What is an Upstream?

Danilo Šegan danilo at canonical.com
Mon Oct 23 11:42:11 BST 2006

Hi Amachu,

Today at 4:39, amachu techie wrote:

> First and foremost, let me start with what an Upstream is?

"Upstream" is the software/translations "originator", i.e. from where
the original software/translations come from.

We need this concept to differentiate between "upstream" and
"downstream" (which is Ubuntu itself).  I.e. upstream gnome-panel
doesn't have System -> About Ubuntu menu item, while the downstream
does.  And there are more differences like this.

I.e. "upstream developers" for the default desktop environment in
Ubuntu, Gnome, are those at http://gnome.org/.  Upstream releases of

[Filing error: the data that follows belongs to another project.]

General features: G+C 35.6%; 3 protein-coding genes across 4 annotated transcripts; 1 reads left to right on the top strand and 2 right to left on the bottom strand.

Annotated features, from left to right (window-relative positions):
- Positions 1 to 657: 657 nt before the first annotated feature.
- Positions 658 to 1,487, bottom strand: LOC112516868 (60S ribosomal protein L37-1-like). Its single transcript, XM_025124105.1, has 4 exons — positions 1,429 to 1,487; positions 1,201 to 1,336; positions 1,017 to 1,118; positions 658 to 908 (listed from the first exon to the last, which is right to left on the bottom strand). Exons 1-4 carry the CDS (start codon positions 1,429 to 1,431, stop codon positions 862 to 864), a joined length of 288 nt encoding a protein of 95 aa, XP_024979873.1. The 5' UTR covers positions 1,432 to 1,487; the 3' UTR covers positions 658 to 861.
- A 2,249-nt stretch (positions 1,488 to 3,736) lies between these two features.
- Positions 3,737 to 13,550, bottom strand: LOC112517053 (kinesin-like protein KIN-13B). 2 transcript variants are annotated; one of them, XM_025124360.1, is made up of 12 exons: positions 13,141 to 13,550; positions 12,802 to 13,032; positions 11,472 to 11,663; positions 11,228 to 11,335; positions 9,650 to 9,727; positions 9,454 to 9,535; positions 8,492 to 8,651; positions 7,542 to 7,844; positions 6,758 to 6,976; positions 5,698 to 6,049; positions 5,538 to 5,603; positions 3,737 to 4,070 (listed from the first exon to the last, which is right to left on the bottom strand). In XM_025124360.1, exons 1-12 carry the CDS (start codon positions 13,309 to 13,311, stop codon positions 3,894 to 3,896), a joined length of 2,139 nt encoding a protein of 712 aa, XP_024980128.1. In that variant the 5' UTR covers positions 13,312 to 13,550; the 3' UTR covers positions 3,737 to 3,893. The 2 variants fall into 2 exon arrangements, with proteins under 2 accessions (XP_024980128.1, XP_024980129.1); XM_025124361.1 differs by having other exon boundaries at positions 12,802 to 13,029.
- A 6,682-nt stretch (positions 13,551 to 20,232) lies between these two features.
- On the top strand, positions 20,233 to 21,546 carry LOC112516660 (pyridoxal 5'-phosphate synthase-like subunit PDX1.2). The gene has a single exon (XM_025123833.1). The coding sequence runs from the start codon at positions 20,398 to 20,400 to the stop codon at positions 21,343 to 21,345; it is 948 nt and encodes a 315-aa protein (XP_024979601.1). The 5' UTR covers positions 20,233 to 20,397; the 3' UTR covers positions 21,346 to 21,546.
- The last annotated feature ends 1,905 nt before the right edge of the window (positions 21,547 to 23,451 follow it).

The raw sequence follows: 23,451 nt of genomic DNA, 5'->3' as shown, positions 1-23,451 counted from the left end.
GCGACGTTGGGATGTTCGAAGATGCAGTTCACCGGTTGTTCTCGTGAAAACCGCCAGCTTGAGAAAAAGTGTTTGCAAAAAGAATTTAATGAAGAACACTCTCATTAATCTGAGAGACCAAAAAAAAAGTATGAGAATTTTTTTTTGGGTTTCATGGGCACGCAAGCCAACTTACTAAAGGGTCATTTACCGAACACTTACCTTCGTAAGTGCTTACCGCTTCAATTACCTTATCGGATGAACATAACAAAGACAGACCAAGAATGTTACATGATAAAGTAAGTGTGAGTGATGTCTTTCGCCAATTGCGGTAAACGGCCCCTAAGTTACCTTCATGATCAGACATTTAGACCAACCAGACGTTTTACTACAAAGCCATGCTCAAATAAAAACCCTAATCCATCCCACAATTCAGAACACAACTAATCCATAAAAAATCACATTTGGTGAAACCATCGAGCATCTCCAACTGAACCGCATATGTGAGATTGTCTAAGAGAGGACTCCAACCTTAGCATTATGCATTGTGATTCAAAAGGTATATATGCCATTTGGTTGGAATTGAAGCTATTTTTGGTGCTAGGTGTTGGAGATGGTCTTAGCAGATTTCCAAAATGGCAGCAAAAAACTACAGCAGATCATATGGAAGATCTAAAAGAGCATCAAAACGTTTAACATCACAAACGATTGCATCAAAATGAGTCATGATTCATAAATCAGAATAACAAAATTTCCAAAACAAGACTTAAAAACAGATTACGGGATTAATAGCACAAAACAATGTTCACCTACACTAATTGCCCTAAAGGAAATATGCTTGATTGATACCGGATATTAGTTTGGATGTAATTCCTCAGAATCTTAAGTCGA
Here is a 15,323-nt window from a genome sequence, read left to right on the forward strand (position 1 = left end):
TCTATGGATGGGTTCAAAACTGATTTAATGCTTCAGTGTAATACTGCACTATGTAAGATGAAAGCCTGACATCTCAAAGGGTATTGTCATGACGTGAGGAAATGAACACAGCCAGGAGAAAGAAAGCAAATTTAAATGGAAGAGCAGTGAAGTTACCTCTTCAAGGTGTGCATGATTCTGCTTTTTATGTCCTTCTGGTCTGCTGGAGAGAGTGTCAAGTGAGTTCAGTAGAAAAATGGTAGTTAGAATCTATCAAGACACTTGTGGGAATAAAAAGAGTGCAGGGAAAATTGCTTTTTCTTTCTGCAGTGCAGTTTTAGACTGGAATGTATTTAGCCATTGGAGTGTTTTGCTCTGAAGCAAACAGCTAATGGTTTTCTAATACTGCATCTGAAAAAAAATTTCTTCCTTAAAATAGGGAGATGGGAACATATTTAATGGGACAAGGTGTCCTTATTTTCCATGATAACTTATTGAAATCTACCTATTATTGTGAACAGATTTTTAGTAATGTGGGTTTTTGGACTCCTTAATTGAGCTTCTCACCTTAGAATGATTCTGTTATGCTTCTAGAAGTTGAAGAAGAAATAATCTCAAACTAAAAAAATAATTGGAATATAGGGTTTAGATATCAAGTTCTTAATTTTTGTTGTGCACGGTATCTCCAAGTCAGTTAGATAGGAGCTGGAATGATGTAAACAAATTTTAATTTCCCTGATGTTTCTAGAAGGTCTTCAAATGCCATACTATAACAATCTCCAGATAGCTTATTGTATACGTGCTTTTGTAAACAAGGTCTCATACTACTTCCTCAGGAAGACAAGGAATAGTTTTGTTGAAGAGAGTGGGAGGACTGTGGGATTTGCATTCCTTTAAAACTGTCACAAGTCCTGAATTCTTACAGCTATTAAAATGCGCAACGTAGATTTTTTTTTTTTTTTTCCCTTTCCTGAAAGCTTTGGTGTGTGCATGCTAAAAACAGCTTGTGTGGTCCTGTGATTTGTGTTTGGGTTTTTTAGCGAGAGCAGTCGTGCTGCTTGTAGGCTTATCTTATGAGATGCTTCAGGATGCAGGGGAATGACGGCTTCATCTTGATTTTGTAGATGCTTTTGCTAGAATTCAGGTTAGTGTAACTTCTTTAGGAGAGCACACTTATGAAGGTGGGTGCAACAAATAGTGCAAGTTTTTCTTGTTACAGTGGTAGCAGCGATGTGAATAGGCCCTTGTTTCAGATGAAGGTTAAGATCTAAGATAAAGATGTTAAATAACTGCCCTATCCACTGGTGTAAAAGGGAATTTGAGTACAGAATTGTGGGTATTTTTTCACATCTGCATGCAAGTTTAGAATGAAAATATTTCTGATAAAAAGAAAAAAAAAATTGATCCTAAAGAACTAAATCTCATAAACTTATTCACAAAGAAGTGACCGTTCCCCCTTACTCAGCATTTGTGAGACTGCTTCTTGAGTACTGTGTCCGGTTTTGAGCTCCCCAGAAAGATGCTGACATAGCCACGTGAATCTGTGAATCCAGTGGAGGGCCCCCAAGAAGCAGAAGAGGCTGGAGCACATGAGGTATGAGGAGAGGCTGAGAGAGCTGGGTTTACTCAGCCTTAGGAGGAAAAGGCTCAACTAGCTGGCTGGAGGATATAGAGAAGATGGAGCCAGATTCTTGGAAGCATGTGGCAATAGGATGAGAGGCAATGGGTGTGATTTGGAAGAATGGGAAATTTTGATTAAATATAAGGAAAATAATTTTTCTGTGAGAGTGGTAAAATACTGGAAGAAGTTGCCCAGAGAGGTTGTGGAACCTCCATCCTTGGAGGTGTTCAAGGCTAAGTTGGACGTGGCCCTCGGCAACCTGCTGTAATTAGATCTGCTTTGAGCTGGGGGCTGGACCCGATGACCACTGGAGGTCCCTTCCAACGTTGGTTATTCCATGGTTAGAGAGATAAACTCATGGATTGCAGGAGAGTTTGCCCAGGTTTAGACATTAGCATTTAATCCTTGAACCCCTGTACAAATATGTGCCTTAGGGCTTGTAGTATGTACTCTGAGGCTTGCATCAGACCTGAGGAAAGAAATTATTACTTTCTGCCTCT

"Gnome" are on http://ftp.gnome.org/pub/gnome/sources/.

And "upstream translations" are those which come along with upstream
releases of software.  So, for many languages, there are also upstream
Gnome, KDE, OpenOffice, Firefox translation teams.  They are those who
do the work directly at the source.  For some projects (marked "uses
Rosetta officially" in Launchpad), upstream == Rosetta.

And there are benefits to being both downstream and upstream
translator: as downstream, you get your work integrated directly and
faster, and as upstream, you get your work distributed more widely
(i.e. those translations will end up in many distributions).

Wherever possible, we hope to have good coordination and cooperation
with upstream teams.


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